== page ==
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Paper Kisses: A True Love Story Paperback – August 17, 2006


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Product Details

  • Paperback: 120 pages
  • Publisher: Other Press; 1 edition (August 17, 2006)
  • Language: English
  • ISBN-10: 1590511816
  • ISBN-13: 978-1590511817
  • Product Dimensions: 5.5 x 0.4 x 8.2 inches
  • Shipping Weight: 4 ounces (View shipping rates and policies)
  • Average Customer Review: 4.0 out of 5 stars  See all reviews (2 customer reviews)
  • Amazon Best Sellers Rank: #2,447,456 in Books (See Top 100 in Books)

Editorial Reviews

From Publishers Weekly

When the Nazis rose to power in Germany, Rudolf Kaufmann's job prospects shrank. Never mind that he was a promising scientist who had done groundbreaking work in paleontology. Never mind that, while his family roots were Jewish, he'd been baptized an evangelical Christian. Dismissed from his position at Greifswald University, he sought work in Italy, where, in the summer of 1935, he fell in love with Ingeborg Magnusson, a 28-year-old Swedish insurance company worker on holiday. Their relationship lasted five years, during which time they were together for 13 days. Their love affair blossomed in the mail: German author and stamp collector Kaiser discovered 30 of Kaufmann's letters to Inge at a Frankfurt stamp auction in 1991. His attention quickly turned to the more daunting and compelling task of figuring out who these people were, how their relationship developed and what became of it—and of them. Interweaving excerpts from their letters with information he gathered from relatives, his gem of a story provides readers with a fresh, intimate angle from which to view the devastating effects of Hitler's war on the world. B&w photos. (Aug. 22)
Copyright © Reed Business Information, a division of Reed Elsevier Inc. All rights reserved.

From School Library Journal

Adult/High School–From letters he found in 1991, Kaiser relates the story of Rudolf Kaufmann, a German, and Ingeborg Magnusson, the Swede he loved. The tale begins in 1935, and the course of their beautiful if tragic relationship is captured in the surviving letters he wrote to her. Their first kiss was a paper kiss: Magnusson kissed the photograph that Kaufmann sent to her before they first kissed in the flesh. They were able to visit in person only a few times as their countries and worlds fell apart. Their love affair ended with the letter Kaufmann sent saying that they should accept that the war would never let them be together. They continued writing as friends even after he married a fellow refugee in Lithuania, where he was hiding from the German invasion. The story is compelling, and the experience is similar to reading Anne Frank's Diary. Kaufmann, a Christian, was also considered Jewish, and was recognized one day by a German soldier who shot him on the spot. Black-and-white photographs and reproductions of letters and documents enhance the text.–Will Marston, Berkeley Public Library, CA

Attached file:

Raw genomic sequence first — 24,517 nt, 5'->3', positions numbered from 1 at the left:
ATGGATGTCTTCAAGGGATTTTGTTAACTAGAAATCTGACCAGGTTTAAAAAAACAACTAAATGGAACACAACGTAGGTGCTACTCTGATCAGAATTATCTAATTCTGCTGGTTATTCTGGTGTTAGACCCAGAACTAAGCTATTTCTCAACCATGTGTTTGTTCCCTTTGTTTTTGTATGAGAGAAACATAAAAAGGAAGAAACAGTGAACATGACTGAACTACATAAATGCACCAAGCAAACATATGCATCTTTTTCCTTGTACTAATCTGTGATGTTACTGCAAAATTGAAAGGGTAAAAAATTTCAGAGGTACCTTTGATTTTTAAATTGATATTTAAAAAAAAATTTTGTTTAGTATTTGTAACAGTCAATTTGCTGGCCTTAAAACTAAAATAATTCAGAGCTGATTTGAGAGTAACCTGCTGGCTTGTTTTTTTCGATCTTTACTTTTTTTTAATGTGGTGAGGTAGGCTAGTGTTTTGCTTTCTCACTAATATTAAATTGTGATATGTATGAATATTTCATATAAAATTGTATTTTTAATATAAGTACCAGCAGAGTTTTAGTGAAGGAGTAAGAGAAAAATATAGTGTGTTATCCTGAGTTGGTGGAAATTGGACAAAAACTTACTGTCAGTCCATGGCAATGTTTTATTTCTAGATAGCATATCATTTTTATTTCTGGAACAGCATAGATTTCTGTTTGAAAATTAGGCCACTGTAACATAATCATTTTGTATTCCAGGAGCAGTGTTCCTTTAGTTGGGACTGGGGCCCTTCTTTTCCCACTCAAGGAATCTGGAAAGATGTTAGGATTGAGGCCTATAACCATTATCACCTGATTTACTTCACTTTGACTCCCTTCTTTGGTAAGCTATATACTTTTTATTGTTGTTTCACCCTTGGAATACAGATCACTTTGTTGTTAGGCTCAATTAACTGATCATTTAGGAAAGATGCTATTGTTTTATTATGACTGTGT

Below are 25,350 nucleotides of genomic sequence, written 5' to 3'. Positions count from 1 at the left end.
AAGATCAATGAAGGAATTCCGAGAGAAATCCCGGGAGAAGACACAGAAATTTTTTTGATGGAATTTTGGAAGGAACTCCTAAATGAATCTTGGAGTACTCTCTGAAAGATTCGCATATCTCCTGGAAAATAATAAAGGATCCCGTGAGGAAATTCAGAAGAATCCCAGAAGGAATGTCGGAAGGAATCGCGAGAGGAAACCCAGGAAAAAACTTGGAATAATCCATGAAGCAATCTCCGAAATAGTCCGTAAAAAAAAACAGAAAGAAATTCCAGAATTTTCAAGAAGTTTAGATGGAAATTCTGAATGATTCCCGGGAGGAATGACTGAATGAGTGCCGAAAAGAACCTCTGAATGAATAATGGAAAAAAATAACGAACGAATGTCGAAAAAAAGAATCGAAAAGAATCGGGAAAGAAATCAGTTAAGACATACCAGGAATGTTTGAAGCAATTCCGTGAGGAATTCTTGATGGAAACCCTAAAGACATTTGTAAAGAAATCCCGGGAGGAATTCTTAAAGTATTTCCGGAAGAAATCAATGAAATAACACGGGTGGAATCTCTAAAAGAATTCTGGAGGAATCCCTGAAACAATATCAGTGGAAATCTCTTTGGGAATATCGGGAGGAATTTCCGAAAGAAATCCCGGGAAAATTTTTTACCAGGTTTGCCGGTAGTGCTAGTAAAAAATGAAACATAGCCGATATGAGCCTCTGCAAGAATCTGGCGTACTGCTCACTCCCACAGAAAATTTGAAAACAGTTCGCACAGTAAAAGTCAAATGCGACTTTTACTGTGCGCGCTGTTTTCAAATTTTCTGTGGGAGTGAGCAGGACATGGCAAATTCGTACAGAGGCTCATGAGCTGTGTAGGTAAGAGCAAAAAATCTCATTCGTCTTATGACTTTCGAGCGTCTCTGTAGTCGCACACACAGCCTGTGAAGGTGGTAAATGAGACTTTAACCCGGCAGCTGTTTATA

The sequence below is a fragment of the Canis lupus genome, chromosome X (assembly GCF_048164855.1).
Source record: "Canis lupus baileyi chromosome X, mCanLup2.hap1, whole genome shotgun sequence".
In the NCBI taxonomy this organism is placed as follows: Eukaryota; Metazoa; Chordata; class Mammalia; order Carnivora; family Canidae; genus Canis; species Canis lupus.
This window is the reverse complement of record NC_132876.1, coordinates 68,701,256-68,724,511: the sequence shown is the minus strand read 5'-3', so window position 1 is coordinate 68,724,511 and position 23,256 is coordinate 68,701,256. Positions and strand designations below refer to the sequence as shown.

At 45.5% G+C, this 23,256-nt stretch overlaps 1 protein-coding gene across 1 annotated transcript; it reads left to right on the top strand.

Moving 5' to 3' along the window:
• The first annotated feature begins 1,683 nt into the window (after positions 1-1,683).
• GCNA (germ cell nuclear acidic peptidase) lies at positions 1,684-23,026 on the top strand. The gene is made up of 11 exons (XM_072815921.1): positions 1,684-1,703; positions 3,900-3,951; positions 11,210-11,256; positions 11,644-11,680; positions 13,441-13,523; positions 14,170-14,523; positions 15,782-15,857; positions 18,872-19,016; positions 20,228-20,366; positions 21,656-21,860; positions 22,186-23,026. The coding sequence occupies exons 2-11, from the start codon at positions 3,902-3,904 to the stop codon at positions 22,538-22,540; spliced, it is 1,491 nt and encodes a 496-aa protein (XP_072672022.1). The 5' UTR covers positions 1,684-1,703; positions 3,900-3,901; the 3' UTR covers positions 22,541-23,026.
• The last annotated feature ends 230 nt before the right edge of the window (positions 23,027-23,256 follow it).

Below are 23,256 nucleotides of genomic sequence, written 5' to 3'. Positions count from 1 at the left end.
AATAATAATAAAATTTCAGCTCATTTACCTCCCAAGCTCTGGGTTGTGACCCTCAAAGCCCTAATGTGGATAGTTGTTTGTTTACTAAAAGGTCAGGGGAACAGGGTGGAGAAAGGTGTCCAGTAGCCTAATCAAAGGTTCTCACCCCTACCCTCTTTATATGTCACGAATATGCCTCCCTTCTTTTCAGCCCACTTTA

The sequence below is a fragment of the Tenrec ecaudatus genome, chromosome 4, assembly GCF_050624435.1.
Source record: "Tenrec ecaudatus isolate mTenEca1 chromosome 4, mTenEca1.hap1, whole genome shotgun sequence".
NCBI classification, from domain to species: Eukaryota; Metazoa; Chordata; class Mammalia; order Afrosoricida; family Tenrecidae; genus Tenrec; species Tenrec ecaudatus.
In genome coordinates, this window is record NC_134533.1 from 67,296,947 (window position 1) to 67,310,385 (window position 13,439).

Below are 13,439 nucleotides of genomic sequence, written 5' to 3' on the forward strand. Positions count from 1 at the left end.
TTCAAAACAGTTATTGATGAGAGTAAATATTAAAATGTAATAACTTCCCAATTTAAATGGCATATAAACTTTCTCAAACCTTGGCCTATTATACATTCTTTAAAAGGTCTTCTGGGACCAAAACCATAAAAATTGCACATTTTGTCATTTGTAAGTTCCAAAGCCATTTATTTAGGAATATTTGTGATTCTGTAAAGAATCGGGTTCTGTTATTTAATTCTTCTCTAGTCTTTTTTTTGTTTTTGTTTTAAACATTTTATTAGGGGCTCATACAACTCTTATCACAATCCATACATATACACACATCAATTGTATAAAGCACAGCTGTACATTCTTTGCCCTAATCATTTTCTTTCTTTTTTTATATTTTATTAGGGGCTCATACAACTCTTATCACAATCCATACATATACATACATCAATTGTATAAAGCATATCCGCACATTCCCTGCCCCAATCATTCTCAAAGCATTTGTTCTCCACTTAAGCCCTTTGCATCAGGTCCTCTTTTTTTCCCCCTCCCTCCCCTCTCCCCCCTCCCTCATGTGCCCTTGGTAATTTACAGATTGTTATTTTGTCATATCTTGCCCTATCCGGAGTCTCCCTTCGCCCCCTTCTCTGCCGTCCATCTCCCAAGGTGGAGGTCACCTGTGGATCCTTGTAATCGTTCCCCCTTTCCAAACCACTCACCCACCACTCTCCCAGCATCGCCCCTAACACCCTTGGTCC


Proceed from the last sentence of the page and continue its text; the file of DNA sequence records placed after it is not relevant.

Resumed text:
Copyright © Reed Business Information, a division of Reed Elsevier Inc. All rights reserved.

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4 of 4 people found the following review helpful By Kevin Killian HALL OF FAME on November 25, 2006
Format: Paperback
As an American boy growing up in France, we played a board game called "Little Horses" (Petits Chevaux), sometimes called the Dada game. My parents called this game, Parcheesi, which we thought a "cheesy" monicker. In Reinhard Kaiser's PAPER KISSES, a true story of lovers from different nations parted by German state totalitarianism, Rudolf the hero plays endless games of "mensch argere dich nicht" in Coburg prison to keep busy while his sentence stretches outward and onward, and the author reveals that this game is "a traditional German board game a little like ludo, but the title means, 'Don't get annoyed!'" I hadn't realized that "parcheesi" was the US name for the British game ludo. Funny the things that cross your mind reading a homely, understated, yet ultimately tragic beyond belief book like Reinhard Kaiser's PAPER KISSES. It all began when the author bid on some stamps at a Berlin auction about 15 years ago, and the stamped envelopes, he discovered, all had the original letters inside. Sounds like a novel, doesn't it? Well fasten your seatbelts everyone, you're about to enter the tunnel of love, Third Reich style.

Anthea Bell's translation is generally speaking, a sensitive and persuasive one, getting across the subtle differences between Kaufmann's style as manifested in the letters, and Reinhard Kaiser's very close third person narration, in which he seems often to be paraphrasing directly from the correspondence, perhaps adding here and there with little bits of info he picked up from outside sources (there's a brief bibliography at the back of the book which gives an idea of how extensive Kaiser's research must have been).
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0 of 1 people found the following review helpful By eddie ozols on August 18, 2007
Format: Paperback Verified Purchase
The authors have painstakingly researched the lives of two lovers from letters purchased at an auction. The crescendo built up in the book finds its culmination when the author knocks on the door of an apartment block in Sweden to find a relative of one of the lovers and so fulfil the story of two people whose destinies were torn apart by war
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Paper Kisses: A True Love Story
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